How is forgiveness seen in Islam?

Sin, Guilt, and Forgiveness in IslamOnly murder is unforgivable

When asked about guilt and sin, Islam often first thinks of a punishing God. Because punishments were often discussed in the Koran and in the prophetic tradition.

"But at least as much, if not more, is the subject of repentance and divine mercy," says the Islamic scholar Esnaf Begic. "And one of the essential characteristics of God in the Islamic understanding of God is that he is merciful ... and has imposed mercy on himself."

Esnaf Begic trained as an imam in Bosnia and also worked as an imam there. He has just completed his doctorate at the University of Osnabrück. He emphasizes that in Islam there is no magisterium as there is in the Catholic Church or an authority that is recognized by all Islamic traditions. There is therefore a multitude of interpretations alongside one another. The question of sin, says Begic, in Islamic theology has always been linked to the question of happiness on the other side. Man is responsible before God for his own actions. Sins against God such as:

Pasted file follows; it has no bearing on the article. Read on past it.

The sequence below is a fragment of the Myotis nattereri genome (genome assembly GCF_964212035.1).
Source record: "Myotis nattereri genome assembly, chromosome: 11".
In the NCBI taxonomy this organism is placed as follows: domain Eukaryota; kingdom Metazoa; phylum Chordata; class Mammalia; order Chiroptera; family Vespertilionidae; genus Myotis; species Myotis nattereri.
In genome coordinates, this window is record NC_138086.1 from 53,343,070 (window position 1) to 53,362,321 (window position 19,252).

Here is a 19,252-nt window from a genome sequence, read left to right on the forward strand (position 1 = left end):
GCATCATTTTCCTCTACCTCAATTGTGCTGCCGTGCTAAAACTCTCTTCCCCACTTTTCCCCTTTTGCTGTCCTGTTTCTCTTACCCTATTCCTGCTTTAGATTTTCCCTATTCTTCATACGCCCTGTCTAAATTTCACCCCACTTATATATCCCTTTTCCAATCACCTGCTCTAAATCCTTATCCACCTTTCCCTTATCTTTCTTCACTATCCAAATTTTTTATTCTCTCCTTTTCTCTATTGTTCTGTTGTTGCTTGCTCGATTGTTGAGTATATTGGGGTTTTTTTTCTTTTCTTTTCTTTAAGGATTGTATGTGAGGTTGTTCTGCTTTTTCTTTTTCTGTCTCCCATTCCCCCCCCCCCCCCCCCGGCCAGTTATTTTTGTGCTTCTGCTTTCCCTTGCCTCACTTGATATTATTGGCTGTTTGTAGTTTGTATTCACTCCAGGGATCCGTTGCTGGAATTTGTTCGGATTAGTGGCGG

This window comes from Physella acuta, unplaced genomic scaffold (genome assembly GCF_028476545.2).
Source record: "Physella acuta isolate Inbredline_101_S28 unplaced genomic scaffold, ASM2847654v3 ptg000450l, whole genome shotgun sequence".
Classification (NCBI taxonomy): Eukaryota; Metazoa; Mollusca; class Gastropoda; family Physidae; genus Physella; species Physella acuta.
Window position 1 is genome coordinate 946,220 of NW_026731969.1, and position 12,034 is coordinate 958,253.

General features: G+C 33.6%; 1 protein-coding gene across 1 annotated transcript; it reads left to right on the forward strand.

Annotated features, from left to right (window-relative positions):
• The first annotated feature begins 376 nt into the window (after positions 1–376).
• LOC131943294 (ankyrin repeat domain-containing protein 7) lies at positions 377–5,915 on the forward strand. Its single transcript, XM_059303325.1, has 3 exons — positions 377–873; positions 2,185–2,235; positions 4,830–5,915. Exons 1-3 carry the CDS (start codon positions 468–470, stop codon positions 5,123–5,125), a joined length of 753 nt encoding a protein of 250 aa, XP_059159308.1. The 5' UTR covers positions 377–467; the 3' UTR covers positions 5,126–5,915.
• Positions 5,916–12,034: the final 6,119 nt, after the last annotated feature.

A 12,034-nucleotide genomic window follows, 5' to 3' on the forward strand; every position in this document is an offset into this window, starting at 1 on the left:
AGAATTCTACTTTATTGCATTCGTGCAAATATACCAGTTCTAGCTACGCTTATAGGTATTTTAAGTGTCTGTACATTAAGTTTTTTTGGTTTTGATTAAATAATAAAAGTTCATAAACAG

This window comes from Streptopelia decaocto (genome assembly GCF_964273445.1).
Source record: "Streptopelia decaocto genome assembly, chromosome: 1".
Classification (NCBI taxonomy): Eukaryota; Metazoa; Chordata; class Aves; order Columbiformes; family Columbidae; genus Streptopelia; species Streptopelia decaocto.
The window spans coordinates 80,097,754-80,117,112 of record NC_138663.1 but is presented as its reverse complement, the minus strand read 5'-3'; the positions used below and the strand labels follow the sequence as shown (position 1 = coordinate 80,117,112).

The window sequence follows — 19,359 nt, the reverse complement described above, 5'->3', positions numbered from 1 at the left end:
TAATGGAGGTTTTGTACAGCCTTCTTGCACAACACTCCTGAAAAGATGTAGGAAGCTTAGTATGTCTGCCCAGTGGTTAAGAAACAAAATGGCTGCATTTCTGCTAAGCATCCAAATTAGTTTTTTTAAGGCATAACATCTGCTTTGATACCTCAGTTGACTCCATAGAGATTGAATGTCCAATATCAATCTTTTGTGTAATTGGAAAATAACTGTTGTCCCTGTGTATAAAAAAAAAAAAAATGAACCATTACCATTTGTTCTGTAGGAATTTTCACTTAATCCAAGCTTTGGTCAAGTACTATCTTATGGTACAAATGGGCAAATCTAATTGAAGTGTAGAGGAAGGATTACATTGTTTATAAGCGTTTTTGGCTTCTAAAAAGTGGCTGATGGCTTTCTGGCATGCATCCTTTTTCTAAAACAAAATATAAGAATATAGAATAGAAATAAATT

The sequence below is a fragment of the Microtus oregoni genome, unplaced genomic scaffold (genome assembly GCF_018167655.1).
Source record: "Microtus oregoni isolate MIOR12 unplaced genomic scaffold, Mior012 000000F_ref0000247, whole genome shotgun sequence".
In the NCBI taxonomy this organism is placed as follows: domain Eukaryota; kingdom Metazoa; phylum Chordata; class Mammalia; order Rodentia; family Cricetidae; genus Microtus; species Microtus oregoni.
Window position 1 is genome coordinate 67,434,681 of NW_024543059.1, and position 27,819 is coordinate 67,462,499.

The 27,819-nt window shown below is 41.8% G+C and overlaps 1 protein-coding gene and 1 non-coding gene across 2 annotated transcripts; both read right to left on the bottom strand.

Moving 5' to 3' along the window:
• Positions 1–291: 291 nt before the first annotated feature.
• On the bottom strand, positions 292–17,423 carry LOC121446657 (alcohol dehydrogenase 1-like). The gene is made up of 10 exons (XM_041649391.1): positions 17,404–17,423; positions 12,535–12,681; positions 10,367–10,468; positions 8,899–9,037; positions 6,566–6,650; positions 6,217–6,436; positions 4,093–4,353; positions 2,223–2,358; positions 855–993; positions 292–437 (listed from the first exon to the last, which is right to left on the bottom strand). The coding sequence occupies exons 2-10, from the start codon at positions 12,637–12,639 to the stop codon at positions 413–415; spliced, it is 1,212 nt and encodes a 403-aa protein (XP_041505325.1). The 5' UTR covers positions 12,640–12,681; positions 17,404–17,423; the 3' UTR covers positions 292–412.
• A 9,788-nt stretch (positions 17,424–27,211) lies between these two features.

"The denial of the divine existence. Or the addition of further deities, so to speak, to the one and only God."

"You torment yourself with it"

When the community around the prophet Mohammed formed in Arabia around 1400 years ago, these were important questions for the continued existence of the still young religion. Today, sins that are directed against fellow human beings come more into focus. An Islamic social ethic is developing in which people should take responsibility. Esnaf Begic names these everyday sins:

"I was not fair to my parents, I treated them badly. I treated my children badly. I committed adultery on my own initiative. Or I threatened someone, beat someone up or something like that. You torture yourself with it. You load a certain one Guilt on himself and can't cope with it and of course comes to an Iman and talks about it. "